Bigotry against black people poisons the Arab world, too
Now she needs help
Day after day, week after week, the cars pulled up outside the Ethiopian embassy in Beirut and ejected their passengers: tired-looking black women, their modest possessions stuffed into cheap suitcases. With the economy in free fall, many Lebanese families could no longer afford to pay their domestic workers. Nor could they easily send them home. The price of repatriation flights had surged because of covid-19. So their solution was to dump the women outside their embassy. Dozens were left to fend for themselves.
The protests in America over racism and police brutality have drawn much interest in the Middle East. Some people reacted with shock, some with Schadenfreude. For others, though, America’s unrest was an opportunity to discuss the problems with race in their own countries.
Most Arab states have a black minority. Black communities in north Africa trace their roots to antiquity: the Nubians, for example, called Egypt home long before their country acquired its Arab identity. In the Levant and the Gulf many people are the descendants of slaves taken by Islamic empires, or of African Muslims who made pilgrimages east and decided to stay.
All face discrimination. Dark-skinned people are referred to with terms like abd (“slave”). Egypt’s dark-skinned former president, Anwar Sadat, was called his predecessor’s “black poodle”. Blackface is a common sight on Arabic television. In a widely shared video a black Palestinian actress, Maryam Abu Khaled, recounted the casual bigotry she encounters, such as a mother telling her daughter to get out of the sun lest she, too, turn black.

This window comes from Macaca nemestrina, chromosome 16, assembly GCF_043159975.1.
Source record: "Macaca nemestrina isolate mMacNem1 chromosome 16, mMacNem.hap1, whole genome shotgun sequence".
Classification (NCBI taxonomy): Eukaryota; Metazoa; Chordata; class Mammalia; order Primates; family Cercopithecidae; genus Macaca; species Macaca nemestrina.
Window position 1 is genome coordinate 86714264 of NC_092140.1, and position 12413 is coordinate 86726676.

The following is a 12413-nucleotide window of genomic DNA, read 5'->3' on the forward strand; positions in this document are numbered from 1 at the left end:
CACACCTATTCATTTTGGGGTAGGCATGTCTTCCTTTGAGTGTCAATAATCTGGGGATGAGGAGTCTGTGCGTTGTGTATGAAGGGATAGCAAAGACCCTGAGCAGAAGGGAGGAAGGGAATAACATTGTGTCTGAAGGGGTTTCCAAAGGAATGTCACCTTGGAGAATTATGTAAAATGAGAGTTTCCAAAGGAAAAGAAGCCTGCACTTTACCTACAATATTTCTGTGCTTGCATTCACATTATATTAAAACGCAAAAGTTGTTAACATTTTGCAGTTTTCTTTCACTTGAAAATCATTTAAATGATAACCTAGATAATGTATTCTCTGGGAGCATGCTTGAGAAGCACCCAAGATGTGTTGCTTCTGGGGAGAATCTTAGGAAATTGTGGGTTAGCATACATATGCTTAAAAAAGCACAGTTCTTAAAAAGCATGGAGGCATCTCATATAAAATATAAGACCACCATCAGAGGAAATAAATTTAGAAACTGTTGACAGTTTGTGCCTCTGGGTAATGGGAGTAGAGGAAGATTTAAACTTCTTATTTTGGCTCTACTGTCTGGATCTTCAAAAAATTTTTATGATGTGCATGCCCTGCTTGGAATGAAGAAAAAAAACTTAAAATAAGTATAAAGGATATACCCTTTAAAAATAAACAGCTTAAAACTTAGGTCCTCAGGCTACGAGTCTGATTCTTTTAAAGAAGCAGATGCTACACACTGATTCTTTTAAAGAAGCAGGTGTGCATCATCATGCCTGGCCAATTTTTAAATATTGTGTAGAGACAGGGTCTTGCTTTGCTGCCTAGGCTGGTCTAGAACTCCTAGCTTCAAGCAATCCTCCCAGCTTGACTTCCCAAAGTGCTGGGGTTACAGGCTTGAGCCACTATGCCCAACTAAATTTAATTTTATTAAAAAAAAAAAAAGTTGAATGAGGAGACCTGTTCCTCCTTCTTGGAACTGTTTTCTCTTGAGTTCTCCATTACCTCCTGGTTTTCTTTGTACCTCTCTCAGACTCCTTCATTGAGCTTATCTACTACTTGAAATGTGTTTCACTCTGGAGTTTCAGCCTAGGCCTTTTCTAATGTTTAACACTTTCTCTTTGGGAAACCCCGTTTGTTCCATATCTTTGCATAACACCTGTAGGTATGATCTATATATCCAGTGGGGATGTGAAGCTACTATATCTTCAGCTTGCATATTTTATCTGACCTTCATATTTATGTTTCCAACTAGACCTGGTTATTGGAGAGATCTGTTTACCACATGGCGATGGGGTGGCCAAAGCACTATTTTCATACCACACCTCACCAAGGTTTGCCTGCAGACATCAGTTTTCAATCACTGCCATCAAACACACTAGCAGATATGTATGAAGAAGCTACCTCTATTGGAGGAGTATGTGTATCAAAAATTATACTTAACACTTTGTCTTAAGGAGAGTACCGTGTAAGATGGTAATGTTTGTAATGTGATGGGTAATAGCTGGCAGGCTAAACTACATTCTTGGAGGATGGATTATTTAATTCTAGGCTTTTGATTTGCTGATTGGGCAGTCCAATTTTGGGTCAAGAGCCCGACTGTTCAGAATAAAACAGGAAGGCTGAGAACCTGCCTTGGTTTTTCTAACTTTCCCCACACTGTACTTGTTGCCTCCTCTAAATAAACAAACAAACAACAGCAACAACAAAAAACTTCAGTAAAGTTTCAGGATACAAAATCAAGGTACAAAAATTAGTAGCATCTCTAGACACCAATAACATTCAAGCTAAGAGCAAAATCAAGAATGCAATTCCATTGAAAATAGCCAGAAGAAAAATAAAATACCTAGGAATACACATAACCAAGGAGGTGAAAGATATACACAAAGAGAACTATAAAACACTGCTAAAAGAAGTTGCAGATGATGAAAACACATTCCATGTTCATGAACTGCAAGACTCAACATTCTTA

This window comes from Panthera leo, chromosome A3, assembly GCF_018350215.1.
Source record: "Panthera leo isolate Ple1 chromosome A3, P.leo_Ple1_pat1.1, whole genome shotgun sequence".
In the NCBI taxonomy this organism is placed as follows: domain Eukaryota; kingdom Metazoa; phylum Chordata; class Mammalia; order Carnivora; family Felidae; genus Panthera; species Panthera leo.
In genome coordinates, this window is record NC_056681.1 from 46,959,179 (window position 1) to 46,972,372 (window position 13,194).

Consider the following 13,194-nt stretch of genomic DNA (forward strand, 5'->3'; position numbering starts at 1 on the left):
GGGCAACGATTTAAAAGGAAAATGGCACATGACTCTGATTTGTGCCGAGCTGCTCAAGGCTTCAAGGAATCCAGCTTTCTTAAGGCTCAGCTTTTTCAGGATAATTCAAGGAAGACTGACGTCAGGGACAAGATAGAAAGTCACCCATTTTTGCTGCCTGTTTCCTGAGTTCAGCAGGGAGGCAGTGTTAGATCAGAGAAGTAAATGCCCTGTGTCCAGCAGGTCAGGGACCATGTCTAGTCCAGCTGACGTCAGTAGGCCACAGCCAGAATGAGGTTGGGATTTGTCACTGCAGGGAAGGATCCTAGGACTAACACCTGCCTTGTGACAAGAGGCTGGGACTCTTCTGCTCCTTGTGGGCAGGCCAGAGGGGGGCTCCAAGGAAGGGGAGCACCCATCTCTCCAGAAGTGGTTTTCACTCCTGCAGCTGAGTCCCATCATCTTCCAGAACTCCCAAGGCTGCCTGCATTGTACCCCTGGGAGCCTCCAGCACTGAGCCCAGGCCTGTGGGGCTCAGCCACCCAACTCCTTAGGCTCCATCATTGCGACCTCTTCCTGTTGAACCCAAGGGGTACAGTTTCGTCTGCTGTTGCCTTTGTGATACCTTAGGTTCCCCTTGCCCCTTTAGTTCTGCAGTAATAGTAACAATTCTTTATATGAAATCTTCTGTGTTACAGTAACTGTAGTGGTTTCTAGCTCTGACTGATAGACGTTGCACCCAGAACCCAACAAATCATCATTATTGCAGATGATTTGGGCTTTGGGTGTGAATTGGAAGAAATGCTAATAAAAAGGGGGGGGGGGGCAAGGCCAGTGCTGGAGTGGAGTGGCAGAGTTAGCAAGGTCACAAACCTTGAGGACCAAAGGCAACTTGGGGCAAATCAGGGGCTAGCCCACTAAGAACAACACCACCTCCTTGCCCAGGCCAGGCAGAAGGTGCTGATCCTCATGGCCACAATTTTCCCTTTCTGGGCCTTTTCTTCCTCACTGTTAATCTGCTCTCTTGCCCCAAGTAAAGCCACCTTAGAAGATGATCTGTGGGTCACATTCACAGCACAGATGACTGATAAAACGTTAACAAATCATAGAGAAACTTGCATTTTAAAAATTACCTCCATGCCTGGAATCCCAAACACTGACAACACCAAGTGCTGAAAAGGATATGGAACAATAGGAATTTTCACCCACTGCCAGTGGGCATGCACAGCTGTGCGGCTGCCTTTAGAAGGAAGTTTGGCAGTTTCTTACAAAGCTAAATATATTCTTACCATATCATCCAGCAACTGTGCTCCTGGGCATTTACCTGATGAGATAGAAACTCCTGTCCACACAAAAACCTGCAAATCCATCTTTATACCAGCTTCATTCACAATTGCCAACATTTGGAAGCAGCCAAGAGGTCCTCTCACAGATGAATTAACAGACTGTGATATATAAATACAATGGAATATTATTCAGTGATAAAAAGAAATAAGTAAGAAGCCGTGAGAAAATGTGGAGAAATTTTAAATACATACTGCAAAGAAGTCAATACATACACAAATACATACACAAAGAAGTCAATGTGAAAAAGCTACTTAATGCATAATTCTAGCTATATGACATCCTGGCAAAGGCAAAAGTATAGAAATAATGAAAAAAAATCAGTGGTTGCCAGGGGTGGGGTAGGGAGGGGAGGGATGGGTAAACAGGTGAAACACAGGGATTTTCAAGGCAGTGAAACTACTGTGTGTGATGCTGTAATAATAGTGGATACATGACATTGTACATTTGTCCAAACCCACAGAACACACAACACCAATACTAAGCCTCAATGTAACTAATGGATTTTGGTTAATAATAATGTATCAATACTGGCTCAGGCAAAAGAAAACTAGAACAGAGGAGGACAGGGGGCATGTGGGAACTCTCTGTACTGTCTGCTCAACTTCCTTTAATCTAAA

Skin colour can make marriages fraught when families see it as a marker of socioeconomic status or pedigree. Discrimination exists in the workplace, too. Black Iraqis, a community with more than a thousand years of recorded history, struggle to get government jobs and are typically relegated to menial work.
The worst treatment, though, is reserved not for citizens but for migrants. In wealthy Gulf states it manifests in a tacit racial hierarchy. Fancy hotels might employ black migrants as security guards or porters. They are less common in jobs that require interaction with customers, like waiters or hairdressers. Those better-paid roles often go to lighter-skinned workers from Asian or Arab countries.
Egypt is thought to host around 5m African migrants, many of whom fled war and oppression in places like South Sudan and Eritrea. They have faced years of abuse. About two dozen Sudanese were killed in 2005 when police raided a protest camp. In years past some tried to reach Israel, a long journey across Sinai’s desert that left them prey for human traffickers. Those who crossed the border met discrimination and frequent attempts to deport them—regardless of conditions in their home countries.
Some Lebanese advertise their housekeepers on Facebook as if they were property. A post in April offered a Nigerian maid, “very active and clean”, for 1.5m Lebanese pounds ($1,000 at the official exchange rate). Bigotry can trump class: a black diplomat recalled being pursued in malls by security guards who thought her a housekeeper and wanted to know why she was shopping without her madame.
Faustina Tay, a Ghanaian maid in Lebanon, was found dead in March in the car park underneath the home where she worked. Doctors ruled her death the result of a fall. Her case was not unusual. Even before the economic crisis, human-rights groups estimated that around two domestic workers died each week in Lebanon, mostly by suicide. (Not all are African.)
For years activists have urged the government to scrap the kafala system, which prevents foreign workers from leaving an abusive employer without also leaving the country. Economic crisis may make the issue less pressing: fewer Lebanese can afford to employ foreign maids. In June a Ghanaian television channel covered the return of 211 citizens from Lebanon, most of them female domestics. They described long hours, beatings and having to steal food to survive. “No one should make that mistake and go back to Lebanon,” one woman said. “They don’t respect us.”
The Economist, July 25th, 2020